Capital Gazette wins special Pulitzer Prize citation for coverage of newsroom shooting that killed five

Homeowner attacked after startling burglar

THE BALTIMORE SUN

A 72-year-old Brooklyn Park man was pistol-whipped Saturday night after chasing a burglar who had jumped from a second-story window at the man's home.

Frederick Matthews received 19 stitches in his head after the 9 p.m. incident, which began when his 13-year-old poodle alerted him to a man rummaging through an upstairs bedroom.

The dog, named Tibby, whom Matthews decribed as a "little tiger," bolted up the stairs when he heard a noise and found the burglar in the bedroom. Matthews was right behind him.

"When the guy saw me, he jumped out of the window," Matthews said. "If it wasn't for Tibby, I never would have known. My grandson and I were sitting in the sun room watching the ball game."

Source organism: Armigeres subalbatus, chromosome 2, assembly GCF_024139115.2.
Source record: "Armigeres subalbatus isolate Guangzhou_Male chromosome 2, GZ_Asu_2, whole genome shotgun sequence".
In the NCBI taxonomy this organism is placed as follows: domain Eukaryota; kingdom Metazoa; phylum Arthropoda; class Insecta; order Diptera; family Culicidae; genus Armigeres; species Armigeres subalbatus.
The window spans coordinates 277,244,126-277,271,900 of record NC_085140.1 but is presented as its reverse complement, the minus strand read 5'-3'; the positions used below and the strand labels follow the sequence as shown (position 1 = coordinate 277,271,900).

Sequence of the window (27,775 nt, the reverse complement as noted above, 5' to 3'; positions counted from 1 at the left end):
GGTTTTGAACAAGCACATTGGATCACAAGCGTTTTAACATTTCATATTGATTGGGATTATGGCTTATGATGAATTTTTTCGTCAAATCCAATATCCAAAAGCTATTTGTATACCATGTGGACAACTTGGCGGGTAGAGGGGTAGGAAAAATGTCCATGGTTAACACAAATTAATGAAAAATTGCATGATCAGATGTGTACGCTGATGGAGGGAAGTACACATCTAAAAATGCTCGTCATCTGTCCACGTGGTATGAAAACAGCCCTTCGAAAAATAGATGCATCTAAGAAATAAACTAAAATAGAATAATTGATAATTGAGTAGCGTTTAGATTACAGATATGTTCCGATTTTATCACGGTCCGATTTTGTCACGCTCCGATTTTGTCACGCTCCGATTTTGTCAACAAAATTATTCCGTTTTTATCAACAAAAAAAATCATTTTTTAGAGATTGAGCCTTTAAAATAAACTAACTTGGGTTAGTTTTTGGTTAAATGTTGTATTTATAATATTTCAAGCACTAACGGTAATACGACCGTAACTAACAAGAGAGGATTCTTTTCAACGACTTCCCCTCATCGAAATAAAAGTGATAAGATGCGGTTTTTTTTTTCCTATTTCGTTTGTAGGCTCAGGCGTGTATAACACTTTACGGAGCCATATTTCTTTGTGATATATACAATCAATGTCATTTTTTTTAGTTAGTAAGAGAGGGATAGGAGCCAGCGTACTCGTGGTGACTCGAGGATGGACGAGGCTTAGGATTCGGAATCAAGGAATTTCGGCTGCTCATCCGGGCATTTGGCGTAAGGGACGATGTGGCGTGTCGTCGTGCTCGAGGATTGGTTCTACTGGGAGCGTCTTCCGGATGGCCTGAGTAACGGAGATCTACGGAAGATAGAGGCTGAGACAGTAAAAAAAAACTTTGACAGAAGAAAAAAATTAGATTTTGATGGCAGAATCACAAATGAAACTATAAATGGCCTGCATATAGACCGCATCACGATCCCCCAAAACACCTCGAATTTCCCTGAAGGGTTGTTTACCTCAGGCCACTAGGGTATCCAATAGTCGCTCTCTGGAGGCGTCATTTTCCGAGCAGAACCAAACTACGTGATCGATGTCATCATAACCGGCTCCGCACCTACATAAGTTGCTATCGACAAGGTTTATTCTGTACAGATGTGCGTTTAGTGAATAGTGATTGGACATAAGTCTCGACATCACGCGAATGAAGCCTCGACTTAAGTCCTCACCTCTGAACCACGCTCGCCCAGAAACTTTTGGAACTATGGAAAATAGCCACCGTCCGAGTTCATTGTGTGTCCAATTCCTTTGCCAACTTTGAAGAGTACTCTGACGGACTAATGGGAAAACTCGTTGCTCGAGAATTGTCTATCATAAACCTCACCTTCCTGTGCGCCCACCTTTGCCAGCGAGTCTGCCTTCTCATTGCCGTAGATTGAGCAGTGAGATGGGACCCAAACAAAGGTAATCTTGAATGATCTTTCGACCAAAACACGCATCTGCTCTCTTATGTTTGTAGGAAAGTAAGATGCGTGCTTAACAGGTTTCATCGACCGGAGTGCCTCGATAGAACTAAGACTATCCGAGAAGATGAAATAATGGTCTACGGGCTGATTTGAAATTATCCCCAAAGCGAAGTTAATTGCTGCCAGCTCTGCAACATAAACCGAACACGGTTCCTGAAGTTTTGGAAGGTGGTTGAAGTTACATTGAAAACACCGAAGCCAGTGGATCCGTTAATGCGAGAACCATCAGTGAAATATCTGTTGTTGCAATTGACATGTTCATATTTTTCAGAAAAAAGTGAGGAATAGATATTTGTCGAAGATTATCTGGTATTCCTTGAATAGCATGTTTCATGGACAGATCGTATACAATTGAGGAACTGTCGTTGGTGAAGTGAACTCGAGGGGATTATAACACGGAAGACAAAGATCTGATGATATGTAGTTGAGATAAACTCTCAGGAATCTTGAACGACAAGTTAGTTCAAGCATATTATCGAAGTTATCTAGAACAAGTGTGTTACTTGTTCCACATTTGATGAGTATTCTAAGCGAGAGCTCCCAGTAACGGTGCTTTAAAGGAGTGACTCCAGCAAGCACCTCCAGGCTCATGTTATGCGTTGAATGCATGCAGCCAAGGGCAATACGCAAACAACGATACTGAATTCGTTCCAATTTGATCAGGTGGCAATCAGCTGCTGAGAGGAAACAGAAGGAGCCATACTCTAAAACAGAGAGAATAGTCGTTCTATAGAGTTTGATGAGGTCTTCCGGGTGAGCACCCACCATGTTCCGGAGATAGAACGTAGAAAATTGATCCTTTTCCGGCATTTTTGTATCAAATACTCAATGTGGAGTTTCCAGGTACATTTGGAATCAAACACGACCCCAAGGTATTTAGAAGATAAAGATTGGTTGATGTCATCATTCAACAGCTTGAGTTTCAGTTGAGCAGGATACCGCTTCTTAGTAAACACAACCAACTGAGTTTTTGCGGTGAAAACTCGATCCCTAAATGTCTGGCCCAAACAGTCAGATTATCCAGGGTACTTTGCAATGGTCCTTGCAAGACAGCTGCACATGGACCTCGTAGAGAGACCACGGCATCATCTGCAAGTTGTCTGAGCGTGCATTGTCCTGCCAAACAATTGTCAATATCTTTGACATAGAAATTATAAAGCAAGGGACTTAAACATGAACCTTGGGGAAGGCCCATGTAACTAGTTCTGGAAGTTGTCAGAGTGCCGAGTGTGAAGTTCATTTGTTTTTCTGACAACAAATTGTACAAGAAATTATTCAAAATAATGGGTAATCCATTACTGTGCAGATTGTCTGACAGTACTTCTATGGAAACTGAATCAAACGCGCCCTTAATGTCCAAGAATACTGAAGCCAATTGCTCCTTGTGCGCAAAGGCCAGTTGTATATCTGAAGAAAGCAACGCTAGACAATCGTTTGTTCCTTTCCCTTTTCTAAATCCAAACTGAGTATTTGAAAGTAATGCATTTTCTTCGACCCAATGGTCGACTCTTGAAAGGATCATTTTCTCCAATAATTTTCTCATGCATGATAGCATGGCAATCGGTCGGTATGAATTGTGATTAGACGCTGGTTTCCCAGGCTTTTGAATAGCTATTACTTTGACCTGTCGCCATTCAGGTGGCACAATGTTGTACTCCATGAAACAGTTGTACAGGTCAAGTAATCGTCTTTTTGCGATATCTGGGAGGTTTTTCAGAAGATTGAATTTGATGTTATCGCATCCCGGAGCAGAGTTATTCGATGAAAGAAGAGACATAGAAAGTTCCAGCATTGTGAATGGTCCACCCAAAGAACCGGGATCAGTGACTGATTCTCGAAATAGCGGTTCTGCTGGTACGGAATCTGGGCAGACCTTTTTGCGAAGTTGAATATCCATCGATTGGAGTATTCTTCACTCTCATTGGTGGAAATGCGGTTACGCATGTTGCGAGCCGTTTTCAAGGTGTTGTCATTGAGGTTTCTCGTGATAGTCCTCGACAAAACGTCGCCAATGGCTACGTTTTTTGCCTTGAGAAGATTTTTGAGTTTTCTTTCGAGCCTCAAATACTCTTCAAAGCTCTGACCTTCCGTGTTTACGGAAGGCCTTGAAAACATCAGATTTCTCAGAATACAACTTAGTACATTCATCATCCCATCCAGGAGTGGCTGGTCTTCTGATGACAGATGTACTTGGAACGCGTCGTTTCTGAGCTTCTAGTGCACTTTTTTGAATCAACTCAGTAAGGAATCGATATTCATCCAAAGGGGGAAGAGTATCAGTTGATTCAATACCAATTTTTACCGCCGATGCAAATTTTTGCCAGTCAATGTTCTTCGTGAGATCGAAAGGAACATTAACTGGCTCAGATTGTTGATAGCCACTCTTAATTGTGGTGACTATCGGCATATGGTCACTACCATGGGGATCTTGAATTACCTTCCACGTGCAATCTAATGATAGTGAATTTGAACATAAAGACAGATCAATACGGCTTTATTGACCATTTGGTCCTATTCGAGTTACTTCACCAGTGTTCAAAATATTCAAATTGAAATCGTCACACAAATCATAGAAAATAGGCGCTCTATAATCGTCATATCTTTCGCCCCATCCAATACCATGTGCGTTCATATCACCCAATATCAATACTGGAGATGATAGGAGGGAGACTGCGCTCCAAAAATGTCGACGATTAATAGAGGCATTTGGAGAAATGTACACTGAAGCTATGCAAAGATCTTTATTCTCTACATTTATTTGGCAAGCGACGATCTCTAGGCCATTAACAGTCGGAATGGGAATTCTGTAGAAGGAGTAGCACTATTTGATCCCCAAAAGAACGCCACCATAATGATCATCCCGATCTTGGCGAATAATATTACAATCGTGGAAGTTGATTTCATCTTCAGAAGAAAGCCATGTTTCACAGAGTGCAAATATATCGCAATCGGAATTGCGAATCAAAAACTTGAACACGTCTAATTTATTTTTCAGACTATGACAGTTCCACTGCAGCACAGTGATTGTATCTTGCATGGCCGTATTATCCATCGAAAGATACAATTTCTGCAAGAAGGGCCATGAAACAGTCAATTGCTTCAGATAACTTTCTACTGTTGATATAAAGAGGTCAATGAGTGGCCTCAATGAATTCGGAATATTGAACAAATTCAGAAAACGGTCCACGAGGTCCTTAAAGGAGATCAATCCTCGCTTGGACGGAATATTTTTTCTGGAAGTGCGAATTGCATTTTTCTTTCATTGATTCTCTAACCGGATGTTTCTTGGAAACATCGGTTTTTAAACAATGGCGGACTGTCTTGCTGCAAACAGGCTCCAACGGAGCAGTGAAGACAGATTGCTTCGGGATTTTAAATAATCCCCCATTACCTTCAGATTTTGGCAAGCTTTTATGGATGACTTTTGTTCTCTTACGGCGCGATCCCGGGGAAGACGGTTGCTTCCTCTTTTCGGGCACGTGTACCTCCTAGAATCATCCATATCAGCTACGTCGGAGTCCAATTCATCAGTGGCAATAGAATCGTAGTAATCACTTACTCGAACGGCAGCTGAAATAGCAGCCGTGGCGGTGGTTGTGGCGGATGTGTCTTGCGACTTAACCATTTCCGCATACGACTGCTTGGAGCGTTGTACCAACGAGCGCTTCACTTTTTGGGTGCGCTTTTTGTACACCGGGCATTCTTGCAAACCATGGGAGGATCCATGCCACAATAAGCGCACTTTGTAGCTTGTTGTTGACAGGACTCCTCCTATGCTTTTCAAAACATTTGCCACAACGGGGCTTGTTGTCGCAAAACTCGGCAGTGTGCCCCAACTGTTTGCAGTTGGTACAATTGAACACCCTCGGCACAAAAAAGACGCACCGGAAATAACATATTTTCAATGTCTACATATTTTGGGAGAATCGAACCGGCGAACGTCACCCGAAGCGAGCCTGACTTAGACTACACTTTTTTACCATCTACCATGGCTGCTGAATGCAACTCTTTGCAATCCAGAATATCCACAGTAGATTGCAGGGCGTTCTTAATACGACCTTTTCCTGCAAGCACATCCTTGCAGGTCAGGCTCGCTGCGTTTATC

Furious that someone had broken into his home, in the 4100 block of Bellgrove Road, Matthews ran back downstairs and out the front door after the man.

"I told my grandson to call 911 as I was going out the door," Matthews said. "When I ran out to the back of my house, the burglar was hiding in some shrubs and he grabbed my ankle and I fell."

The man pistol-whipped Matthews until Matthews staggered away and police arrived, he said.

"He beat me so bad and I was bleeding profusely from the head," Matthews said.

A short time later, police found Patrick Richard Frissell, 30, of the 4400 block of Norfen Road in Baltimore, hiding under a truck about a half-block away, officers said.

Police say Frissell had broken both ankles when he jumped from the second-story window and had Matthews' wallet. He was in stable condition at Harbor Hospital Center yesterday. Police charged him with assault with intent to murder, breaking and entering and theft.

Matthews said the burglar climbed up an awning in the back of his house and hoisted himself to the roof of the kitchen, where he had access to an unlocked bedroom window on the second floor of the house.

"I was just so angry," said Matthews, who has lived in the house 33 years. "It's just not right that a person has to live with his doors bolted and bars on the window all the time. Who would have expected someone to get in the house through a second-story window?"

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